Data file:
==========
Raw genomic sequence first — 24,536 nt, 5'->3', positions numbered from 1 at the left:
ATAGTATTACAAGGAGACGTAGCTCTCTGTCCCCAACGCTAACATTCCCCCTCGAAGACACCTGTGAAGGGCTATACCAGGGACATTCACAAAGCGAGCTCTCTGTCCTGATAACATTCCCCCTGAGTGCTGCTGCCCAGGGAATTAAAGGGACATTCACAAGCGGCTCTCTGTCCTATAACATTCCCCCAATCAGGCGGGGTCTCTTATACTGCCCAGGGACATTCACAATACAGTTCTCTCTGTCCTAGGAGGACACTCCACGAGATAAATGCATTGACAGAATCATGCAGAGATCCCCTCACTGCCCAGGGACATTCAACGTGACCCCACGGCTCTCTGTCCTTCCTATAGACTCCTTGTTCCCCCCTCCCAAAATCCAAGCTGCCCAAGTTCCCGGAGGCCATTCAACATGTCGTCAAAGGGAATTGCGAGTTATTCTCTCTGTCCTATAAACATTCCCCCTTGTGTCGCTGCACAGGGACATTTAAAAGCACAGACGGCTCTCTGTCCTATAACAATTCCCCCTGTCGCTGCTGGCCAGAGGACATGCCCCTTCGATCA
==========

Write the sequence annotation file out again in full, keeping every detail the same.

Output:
Raw genomic sequence first — 24,536 nt, 5'->3', positions numbered from 1 at the left:
ATAGTATTACAAGGAGACGTAGCTCTCTGTCCCCAACGCTAACATTCCCCCTCGAAGACACCTGTGAAGGGCTATACCAGGGACATTCACAAAGCGAGCTCTCTGTCCTGATAACATTCCCCCTGAGTGCTGCTGCCCAGGGAATTAAAGGGACATTCACAAGCGGCTCTCTGTCCTATAACATTCCCCCAATCAGGCGGGGTCTCTTATACTGCCCAGGGACATTCACAATACAGTTCTCTCTGTCCTAGGAGGACACTCCACGAGATAAATGCATTGACAGAATCATGCAGAGATCCCCTCACTGCCCAGGGACATTCAACGTGACCCCACGGCTCTCTGTCCTTCCTATAGACTCCTTGTTCCCCCCTCCCAAAATCCAAGCTGCCCAAGTTCCCGGAGGCCATTCAACATGTCGTCAAAGGGAATTGCGAGTTATTCTCTCTGTCCTATAAACATTCCCCCTTGTGTCGCTGCACAGGGACATTTAAAAGCACAGACGGCTCTCTGTCCTATAACAATTCCCCCTGTCGCTGCTGGCCAGAGGACATGCCCCTTCGATCA